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what is the point of tape when drywalling?

what is the point of tape when drywalling?

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  #1  
Old 08-04-03, 05:34 AM
schlitz100
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what is the point of tape when drywalling?

What does it do that mud alone wouldn't do... well besides frustrate the hell out of me?
 
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  #2  
Old 08-04-03, 06:52 AM
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Tape covers gaps in drywall to make it one piece of material. The gypsum used in drywall is not strong enough by itself. It would crack if it wasn't covered in paper. Without tape your joints would crack, simple as that.

What's the problem? Why is it so frustrating? Maybe I can give you some tricks to help you.
 
  #3  
Old 08-04-03, 07:17 AM
schlitz100
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just a first timer, it all seems well when i put it up but bubbles form when it dries.

i bought this mesh tape that is sticky and doesn't need a base coat and was going to try it on ceiling seams... where i'm having the most problems. any experience with this product?

thanks for the info though, was curious and the few people i asked didn't know.
 
  #4  
Old 08-04-03, 07:46 AM
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How are you applying it? You may be using too little or too much mud on the first pass.

Put a coat of mud in the seam with a 3-inch knife. Make it pretty thick, but not heaped above the level of the taper at the edge of the sheetrock. Also make sure it fills the gap between the boards. You can start aross the seam, then run the knife along it, with very light pressure.

Run the tape from one end to the other, using very light pressure with the knife. Cut the other end of the tape by pushing it against the sheetrock with the edge of the knife and tearing it.

Then hold one end of the tape against the sheetrock with one knife, while running another knife along the tape. Use firm, but not extreme pressure, and angle the knife so that you're not using too much of the edge, more the flat of the blade. This should sink the tape in the mud and it'll squish out the edges along with any air.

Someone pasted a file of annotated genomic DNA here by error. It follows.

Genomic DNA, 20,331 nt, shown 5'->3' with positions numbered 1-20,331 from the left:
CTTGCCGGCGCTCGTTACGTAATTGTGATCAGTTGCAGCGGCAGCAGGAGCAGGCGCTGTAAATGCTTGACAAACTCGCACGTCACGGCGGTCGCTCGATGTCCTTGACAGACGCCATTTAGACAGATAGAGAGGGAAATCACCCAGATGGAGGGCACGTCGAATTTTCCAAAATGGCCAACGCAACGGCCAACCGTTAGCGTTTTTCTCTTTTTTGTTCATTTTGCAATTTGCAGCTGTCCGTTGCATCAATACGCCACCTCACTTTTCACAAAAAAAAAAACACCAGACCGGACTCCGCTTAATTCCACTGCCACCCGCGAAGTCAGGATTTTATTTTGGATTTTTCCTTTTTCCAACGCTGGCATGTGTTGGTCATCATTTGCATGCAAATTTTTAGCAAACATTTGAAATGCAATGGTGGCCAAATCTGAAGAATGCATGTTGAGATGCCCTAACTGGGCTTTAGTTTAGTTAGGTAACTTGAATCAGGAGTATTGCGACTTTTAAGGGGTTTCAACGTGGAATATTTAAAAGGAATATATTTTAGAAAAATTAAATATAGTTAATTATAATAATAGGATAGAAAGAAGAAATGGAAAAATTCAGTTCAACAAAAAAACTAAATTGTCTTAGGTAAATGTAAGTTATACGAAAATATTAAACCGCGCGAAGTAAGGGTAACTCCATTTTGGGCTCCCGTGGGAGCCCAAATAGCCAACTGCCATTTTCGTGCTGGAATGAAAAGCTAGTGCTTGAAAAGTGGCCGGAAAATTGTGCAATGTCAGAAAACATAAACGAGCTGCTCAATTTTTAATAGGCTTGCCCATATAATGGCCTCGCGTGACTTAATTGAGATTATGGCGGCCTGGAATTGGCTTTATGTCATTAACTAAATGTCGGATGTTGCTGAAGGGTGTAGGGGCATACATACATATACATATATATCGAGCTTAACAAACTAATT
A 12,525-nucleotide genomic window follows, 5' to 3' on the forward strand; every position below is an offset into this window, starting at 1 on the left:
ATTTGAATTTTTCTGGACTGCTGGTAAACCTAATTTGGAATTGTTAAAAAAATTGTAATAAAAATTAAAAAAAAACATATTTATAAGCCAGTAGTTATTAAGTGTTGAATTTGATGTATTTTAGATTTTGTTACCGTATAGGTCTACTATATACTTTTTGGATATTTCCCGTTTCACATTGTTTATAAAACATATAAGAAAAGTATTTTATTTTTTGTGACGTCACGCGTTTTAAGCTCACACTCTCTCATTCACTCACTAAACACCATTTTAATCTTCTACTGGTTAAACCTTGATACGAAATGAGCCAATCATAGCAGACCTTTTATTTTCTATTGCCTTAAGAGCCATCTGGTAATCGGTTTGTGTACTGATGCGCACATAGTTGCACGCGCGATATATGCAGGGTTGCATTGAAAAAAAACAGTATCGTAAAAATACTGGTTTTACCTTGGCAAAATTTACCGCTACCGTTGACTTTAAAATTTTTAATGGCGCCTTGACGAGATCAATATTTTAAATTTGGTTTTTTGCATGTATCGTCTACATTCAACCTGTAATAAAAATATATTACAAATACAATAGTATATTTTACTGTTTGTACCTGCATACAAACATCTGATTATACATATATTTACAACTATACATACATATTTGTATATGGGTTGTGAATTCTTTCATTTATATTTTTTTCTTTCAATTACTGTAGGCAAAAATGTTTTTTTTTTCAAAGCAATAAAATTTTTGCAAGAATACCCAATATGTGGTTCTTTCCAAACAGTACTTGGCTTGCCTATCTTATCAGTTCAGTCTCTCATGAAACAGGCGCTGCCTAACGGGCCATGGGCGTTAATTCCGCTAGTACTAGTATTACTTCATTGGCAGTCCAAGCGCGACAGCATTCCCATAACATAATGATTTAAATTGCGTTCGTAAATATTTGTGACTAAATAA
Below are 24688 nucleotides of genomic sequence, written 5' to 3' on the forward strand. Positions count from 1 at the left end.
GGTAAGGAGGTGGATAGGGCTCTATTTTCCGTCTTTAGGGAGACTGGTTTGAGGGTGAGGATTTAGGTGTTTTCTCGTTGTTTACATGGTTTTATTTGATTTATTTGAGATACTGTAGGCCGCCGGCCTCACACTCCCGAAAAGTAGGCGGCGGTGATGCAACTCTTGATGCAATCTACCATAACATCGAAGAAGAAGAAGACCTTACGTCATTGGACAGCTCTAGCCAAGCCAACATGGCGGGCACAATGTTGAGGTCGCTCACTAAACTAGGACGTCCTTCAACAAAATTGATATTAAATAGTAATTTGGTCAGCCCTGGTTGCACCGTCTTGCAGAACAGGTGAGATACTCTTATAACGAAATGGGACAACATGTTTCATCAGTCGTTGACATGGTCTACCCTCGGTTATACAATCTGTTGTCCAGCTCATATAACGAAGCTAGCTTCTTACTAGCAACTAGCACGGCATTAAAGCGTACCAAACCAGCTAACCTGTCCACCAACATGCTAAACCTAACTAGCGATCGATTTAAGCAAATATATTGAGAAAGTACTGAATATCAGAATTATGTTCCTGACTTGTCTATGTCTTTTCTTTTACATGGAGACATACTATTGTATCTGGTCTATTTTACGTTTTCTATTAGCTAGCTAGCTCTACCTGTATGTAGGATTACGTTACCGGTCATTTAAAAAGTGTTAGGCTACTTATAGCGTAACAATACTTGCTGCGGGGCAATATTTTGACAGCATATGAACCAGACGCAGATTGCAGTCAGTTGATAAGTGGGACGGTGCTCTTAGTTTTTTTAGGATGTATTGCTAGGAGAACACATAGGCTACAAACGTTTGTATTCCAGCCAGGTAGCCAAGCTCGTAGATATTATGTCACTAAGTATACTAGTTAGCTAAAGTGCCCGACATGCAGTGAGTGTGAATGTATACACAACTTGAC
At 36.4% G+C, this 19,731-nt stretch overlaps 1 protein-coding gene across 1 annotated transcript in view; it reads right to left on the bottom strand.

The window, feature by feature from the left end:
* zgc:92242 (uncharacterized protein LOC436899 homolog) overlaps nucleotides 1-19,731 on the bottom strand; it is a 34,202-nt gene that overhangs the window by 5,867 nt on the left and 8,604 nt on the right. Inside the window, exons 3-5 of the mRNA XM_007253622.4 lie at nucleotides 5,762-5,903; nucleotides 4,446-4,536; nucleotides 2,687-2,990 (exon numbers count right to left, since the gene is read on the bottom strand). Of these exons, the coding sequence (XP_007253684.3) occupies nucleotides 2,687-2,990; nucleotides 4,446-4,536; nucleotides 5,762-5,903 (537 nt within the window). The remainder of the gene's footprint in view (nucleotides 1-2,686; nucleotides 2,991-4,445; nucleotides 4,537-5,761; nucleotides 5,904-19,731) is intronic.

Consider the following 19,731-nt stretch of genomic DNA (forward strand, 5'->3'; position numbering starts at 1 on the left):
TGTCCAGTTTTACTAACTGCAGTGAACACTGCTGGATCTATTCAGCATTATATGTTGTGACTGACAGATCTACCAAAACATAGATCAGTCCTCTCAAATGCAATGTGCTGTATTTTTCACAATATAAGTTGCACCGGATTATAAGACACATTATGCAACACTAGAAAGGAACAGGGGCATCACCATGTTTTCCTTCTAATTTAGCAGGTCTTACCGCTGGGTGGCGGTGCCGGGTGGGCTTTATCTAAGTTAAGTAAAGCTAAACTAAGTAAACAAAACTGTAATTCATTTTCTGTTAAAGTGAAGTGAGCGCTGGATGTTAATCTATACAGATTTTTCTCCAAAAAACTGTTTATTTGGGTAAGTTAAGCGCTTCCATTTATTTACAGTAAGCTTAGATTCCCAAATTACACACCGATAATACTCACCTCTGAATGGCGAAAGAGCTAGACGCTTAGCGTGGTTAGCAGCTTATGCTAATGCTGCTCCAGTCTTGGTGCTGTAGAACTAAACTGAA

Run the knife on each side of the tape, not touching it, to pick up the excess mud.

Run the knife again down the middle of the tape, with a little more edge to it.

Clean up the excess again, not touching the tape.

The tape should be sunk in the mud and below the edge of the board. You now might want to run a 5-inch knife over the tape, using a lot of edge and light pressure, to make sure you are below the edge of the board. Don't worry about ridges of mud, or voids in the mud beside the tape , not touched by the 5-inch knife. The next coat will cover them.

I'm sure there are other techniques out there, but since I don't drywall often,(and keep up a consistent technique), this seems to work for me.
 
  #5  
Old 08-04-03, 07:49 AM
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I use the mesh tape all the time. It negates the first, bedding step. Being mesh, it won't bubble which happens when the paper tape doesn't bed properly in the mud.
 
  #6  
Old 08-04-03, 08:32 AM
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If your having trouble with bubbles called blisters you are not putting enough mud under the tape. Thin your mud out a little if you are hand taping. If you are using a banjo thin it out a lot. Mesh tape is also good for flat joints. Not so good for angles. Some times you can cut the tape in the angle and thats like not putting tape on at all so you may want to paper tape your inside angles.
 
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